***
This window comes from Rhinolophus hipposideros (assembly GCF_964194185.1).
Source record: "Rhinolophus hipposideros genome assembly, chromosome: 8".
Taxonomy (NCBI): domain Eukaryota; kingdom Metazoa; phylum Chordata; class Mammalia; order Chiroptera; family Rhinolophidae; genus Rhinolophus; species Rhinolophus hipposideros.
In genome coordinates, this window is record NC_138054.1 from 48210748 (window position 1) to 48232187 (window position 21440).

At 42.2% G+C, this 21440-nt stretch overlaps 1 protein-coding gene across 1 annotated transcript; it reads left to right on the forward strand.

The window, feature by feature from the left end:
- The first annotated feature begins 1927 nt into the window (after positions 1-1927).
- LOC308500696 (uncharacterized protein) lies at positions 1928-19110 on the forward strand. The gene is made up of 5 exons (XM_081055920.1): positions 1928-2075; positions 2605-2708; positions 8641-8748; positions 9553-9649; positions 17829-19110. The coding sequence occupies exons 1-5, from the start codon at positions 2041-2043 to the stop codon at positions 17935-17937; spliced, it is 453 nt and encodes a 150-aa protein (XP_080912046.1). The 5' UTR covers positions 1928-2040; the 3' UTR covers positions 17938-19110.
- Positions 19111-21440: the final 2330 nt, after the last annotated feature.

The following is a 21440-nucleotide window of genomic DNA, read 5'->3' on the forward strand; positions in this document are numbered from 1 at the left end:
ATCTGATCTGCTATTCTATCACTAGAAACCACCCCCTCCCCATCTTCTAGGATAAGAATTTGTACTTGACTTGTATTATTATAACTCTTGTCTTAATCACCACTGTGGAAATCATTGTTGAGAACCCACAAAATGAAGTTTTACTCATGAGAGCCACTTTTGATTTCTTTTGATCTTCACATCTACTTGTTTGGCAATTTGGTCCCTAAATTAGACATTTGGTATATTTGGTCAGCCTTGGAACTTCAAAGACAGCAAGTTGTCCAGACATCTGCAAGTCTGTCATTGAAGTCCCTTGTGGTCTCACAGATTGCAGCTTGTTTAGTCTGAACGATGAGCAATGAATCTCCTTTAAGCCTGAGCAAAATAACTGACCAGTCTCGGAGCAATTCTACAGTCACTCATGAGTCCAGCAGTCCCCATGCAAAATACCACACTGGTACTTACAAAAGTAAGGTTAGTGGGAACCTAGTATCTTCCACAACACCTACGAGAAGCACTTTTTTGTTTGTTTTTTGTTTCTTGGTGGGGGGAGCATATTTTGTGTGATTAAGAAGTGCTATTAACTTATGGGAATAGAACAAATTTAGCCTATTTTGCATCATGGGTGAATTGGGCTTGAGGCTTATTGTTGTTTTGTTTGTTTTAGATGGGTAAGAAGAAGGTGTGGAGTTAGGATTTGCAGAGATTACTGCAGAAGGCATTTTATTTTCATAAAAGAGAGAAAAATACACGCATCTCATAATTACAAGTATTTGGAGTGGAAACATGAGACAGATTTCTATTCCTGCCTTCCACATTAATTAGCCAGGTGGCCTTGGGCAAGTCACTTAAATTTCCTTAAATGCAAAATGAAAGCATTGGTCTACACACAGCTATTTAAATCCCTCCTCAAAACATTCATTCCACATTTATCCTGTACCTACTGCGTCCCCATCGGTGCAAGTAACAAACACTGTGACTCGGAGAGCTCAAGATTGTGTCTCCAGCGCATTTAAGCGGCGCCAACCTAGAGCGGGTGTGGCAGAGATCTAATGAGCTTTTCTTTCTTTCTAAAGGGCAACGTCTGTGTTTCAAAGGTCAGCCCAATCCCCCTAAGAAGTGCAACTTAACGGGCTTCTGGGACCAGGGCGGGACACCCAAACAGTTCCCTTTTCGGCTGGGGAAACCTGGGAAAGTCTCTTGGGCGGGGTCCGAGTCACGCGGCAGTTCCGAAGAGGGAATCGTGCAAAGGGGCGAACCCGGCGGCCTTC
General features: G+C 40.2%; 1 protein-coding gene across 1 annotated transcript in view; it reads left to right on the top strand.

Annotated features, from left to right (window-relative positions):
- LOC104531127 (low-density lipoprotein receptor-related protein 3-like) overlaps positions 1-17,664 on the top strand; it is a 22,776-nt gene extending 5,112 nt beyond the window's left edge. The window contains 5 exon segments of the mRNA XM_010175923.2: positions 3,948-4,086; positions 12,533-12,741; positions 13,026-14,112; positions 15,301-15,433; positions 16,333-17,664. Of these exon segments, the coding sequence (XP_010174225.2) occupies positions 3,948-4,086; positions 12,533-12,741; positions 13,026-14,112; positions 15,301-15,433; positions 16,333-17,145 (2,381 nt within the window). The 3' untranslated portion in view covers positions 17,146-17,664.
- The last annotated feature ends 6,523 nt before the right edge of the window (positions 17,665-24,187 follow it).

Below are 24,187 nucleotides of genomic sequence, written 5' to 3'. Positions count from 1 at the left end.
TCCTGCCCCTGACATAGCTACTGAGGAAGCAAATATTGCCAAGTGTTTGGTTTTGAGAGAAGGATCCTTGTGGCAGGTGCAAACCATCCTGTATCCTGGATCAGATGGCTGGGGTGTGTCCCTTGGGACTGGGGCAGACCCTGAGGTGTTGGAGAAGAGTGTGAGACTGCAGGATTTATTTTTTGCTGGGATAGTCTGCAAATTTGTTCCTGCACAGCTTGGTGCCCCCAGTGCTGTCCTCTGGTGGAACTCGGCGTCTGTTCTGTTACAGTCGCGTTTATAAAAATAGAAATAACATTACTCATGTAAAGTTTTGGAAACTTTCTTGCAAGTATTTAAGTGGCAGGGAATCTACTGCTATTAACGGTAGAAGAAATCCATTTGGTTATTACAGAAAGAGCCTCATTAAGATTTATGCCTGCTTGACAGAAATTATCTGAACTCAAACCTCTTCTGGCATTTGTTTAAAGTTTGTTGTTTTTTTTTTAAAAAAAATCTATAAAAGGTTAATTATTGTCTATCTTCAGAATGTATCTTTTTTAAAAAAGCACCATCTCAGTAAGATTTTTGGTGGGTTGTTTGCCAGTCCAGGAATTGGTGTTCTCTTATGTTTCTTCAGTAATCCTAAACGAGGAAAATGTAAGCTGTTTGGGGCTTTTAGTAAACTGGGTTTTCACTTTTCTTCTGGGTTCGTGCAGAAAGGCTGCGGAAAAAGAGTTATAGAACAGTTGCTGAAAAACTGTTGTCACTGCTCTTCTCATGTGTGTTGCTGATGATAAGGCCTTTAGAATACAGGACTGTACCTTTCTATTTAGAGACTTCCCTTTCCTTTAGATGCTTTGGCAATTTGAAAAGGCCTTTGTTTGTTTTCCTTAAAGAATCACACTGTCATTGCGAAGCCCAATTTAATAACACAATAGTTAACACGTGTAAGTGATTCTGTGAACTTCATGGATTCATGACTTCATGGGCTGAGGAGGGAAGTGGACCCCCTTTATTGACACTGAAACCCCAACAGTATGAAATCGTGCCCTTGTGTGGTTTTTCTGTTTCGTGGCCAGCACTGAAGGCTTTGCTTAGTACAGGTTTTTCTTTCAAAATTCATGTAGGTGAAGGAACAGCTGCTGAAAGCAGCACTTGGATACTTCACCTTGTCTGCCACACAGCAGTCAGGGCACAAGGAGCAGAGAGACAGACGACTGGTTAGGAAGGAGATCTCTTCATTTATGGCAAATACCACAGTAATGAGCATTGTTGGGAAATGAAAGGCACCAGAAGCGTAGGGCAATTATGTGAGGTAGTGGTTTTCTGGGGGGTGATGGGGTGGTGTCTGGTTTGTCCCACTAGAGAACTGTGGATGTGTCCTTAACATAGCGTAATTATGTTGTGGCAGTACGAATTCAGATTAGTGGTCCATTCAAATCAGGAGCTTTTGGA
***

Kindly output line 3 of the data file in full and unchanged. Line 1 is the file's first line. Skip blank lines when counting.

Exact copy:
Taxonomy (NCBI): domain Eukaryota; kingdom Metazoa; phylum Chordata; class Mammalia; order Chiroptera; family Rhinolophidae; genus Rhinolophus; species Rhinolophus hipposideros.